Simply put, the Levels and Curves adjustments allow you to control the luminance of an image on a channel-by-channel basis. With these features, you can correct brightness, contrast, and color casts. They are essential commands and the two most powerful color correction facilities in Photoshop. The Levels command offers relative simplicity, while the Curves command gives you more control. Use one or the other as needed to adjust your images, but you’ll never need both in a single project. In this article, we’ll look at the features of the Levels command and then look at how the Curves command expands upon its capabilities.
This article is compiled from Chapter 14 of Deke’s video course Photoshop CS5 One-on-One: Advanced. Like the last tip, it’s packed with useful information, but there’s even more value in viewing the actual chapter on lynda.com.
As Deke says at the beginning of the chapter, Levels and Curves are the left and right ventricles of Photoshop. The ventricles of the heart pump blood, and you could say that luminance levels (brightness) are the lifeblood of an image. Each command can be applied in two ways: A) as a one-shot, direct (static) adjustment to a pixel layer that can be applied through a dialog or a menu item, and B) as an adjustment layer that includes a mask, and which can be readjusted as much as you need.
The simplest way to work with either command is to apply it to a layer as an auto correction. However, applying at it as an adjustment layer is generally a better approach. The adjustment layer allows for more precise results and can be modified any time you need. We’ll begin with the direct versions of these commands and look more closely at the adjustment layer versions later in this article.
To apply the adjustments as an auto-adjustment, duplicate your background layer and apply the auto command to the layer via the Image menu:
- Select Auto Tone, Auto Contrast, or Auto Color from the Image menu -OR-
- Select Image > Adjustments > Levels or Image > Adjustments > Curvesfrom the menu and then click the Auto button in the dialog. Clicking this button is equivalent to selectingImage > Auto Tone.
Auto Tone corrects luminosity on a channel-by-channel basis. The command affects the brightness and contrast of the image, as well as any color casts.
Auto Contrast corrects the composite image (i.e. it does not look at the image on a channel-by-channel basis). It works by looking at the distribution of luminance values in the image and moving the black and white points to the edges of that distribution. You should only use this command when the image does not have a color cast.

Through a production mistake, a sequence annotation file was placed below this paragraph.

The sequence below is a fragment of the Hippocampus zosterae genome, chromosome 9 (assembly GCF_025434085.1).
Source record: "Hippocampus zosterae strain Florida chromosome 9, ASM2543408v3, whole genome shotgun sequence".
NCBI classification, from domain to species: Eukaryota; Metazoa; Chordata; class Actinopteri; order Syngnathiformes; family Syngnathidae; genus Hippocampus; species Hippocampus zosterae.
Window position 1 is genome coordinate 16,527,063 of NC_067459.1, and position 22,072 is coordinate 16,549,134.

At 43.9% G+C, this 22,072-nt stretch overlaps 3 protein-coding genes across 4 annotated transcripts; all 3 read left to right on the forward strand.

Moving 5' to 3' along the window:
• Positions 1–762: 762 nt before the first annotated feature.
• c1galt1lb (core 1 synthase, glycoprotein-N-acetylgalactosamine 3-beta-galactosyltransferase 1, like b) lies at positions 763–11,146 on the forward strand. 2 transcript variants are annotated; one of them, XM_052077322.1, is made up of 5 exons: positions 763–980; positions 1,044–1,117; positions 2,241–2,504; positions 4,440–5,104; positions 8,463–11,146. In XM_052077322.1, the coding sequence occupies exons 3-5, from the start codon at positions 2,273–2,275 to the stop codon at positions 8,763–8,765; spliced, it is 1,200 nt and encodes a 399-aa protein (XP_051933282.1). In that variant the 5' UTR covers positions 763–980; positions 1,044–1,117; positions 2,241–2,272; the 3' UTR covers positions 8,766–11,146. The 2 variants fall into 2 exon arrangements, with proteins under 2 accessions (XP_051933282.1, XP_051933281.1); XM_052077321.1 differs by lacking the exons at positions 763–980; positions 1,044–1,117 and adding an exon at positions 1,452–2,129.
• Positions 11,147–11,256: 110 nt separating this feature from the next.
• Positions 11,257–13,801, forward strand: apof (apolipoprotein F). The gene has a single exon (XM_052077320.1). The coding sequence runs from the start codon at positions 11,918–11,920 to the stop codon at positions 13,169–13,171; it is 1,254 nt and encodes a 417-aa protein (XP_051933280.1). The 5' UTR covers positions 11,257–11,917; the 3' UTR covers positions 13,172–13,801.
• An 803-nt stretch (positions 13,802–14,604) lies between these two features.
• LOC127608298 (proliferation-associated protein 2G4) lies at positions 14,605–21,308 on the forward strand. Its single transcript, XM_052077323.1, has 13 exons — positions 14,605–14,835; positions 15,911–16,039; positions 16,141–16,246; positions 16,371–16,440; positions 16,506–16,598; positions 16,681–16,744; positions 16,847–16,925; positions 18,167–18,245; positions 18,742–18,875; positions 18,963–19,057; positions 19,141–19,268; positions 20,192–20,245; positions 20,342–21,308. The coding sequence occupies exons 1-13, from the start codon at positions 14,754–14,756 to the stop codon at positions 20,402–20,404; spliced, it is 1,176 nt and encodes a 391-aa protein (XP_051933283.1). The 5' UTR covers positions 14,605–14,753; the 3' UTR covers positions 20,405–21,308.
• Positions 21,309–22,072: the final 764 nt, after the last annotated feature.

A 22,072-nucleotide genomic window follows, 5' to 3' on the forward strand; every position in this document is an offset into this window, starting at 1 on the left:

Auto Color examines the image channel-by-channel and corrects brightness/contrast, then seeks to neutralize highlights, shadows, and midtones in the image with the goal of getting rid of any color casts.
The Options feature provides six variations on the “flavor” of the Auto feature. In the Levels and Curves dialogs, you click the Options button to access the feature; in the adjustment layer version, you hold down the Alt key (Option on Mac) and click the Auto button.
Even though the language is different, the three radio button options in this dialog correspond to Auto Tone, Auto Color, and Auto Contrast. Hover the cursor over the buttons to show a tooltip, explaining what each one does.
- Enhance Monochromatic Contrast is the Auto Contrast command
- Enhance Per Channel Contrast is Auto Tone
- Find Light and Dark Colors corresponds to Auto Color.
The Snap Neutral Midtones check box creates two variations on each of the radio button options. When the Snap Neutral Midtones box is off, the command only adjusts the shadows and highlights in the image. Checking the box neutralizes the midtones as well. When it is switched on, it looks for a nearly-neutral color in the image and then adjusts the midtone values of the Red, Green, and Blue channels to “snap” the color to a neutral gray. When you select Image > Auto Color from the menu bar, it always applies the Snap Neutral Midtones option.
When working with both Levels and Curves, the Black Point and White Point sliders determine which luminosity values will be forced to black and white respectively.
A single control called Gamma adjusts the distribution of middle tones in Levels. In Curves, the middle tones can be adjusted by adding one or more points to a graph that maps how tones will be redistributed.
Visualizing the Effects